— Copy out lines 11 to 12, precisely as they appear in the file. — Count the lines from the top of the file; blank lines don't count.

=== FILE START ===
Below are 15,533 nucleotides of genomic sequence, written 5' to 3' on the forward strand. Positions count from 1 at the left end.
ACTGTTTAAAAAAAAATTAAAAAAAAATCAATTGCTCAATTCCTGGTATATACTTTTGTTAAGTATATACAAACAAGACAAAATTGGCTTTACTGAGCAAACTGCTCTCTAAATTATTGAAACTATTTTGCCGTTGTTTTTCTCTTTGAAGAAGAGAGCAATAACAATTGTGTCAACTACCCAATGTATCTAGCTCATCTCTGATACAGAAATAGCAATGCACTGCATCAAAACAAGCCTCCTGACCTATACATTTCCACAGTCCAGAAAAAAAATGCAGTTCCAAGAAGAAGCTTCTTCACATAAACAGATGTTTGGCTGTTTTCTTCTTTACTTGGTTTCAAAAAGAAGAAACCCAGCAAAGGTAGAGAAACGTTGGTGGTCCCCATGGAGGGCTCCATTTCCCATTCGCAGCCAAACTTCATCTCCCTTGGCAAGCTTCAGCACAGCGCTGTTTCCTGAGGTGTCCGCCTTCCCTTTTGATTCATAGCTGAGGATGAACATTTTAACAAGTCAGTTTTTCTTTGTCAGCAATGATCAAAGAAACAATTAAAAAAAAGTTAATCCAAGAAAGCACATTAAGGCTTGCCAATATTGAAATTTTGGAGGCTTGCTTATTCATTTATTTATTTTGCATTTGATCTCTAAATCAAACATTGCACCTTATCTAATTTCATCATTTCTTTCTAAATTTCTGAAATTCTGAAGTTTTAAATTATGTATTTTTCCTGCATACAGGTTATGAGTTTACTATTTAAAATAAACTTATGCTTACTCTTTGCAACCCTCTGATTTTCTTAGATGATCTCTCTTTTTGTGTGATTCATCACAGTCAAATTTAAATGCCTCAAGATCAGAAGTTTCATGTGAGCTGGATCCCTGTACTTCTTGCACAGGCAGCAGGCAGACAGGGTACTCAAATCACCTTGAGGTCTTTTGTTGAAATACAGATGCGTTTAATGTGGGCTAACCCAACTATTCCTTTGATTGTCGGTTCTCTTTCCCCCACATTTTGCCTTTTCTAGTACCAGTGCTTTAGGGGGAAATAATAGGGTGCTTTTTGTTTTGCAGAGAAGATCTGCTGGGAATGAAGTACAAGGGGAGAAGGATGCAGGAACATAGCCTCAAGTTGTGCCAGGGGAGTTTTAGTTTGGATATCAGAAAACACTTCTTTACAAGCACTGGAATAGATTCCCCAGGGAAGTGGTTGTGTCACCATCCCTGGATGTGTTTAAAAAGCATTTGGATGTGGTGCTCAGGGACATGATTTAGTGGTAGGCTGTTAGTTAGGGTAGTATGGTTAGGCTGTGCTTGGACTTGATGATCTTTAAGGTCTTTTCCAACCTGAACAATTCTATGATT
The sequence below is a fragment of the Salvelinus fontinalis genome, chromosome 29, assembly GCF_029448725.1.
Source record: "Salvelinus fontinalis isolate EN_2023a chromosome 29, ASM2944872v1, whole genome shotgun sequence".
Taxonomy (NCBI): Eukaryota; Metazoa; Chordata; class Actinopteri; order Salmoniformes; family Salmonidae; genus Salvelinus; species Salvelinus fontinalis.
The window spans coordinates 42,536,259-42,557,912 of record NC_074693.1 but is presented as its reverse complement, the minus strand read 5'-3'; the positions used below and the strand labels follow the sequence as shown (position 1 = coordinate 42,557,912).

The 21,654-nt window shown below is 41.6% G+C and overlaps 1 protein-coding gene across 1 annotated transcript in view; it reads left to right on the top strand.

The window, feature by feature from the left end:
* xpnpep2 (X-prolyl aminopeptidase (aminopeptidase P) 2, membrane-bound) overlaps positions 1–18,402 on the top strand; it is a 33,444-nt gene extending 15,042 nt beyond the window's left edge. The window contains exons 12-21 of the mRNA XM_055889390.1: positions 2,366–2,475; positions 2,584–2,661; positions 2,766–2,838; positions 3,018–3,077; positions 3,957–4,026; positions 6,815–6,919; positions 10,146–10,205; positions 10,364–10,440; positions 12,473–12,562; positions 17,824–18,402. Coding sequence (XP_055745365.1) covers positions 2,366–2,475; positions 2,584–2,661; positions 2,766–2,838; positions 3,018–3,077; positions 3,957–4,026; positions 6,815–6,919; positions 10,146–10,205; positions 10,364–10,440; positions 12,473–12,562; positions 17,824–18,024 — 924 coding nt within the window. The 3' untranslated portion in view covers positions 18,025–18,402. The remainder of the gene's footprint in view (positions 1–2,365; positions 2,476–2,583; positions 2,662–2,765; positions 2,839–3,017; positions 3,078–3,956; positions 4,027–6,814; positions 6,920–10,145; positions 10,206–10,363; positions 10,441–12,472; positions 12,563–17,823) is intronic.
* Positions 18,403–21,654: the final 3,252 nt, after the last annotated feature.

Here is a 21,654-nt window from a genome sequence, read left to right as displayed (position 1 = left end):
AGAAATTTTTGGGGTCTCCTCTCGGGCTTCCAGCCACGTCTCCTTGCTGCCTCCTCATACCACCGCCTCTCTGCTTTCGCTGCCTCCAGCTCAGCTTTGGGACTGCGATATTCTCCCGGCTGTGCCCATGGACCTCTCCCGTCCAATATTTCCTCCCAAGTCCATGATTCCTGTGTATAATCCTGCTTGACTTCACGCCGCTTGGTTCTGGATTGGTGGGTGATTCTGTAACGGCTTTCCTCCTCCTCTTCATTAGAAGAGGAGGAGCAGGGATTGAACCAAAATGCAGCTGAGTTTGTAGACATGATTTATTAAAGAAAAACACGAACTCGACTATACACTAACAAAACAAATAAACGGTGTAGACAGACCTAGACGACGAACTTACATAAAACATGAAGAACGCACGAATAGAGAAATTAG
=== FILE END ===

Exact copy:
Here is a 21,654-nt window from a genome sequence, read left to right as displayed (position 1 = left end):
AGAAATTTTTGGGGTCTCCTCTCGGGCTTCCAGCCACGTCTCCTTGCTGCCTCCTCATACCACCGCCTCTCTGCTTTCGCTGCCTCCAGCTCAGCTTTGGGACTGCGATATTCTCCCGGCTGTGCCCATGGACCTCTCCCGTCCAATATTTCCTCCCAAGTCCATGATTCCTGTGTATAATCCTGCTTGACTTCACGCCGCTTGGTTCTGGATTGGTGGGTGATTCTGTAACGGCTTTCCTCCTCCTCTTCATTAGAAGAGGAGGAGCAGGGATTGAACCAAAATGCAGCTGAGTTTGTAGACATGATTTATTAAAGAAAAACACGAACTCGACTATACACTAACAAAACAAATAAACGGTGTAGACAGACCTAGACGACGAACTTACATAAAACATGAAGAACGCACGAATAGAGAAATTAG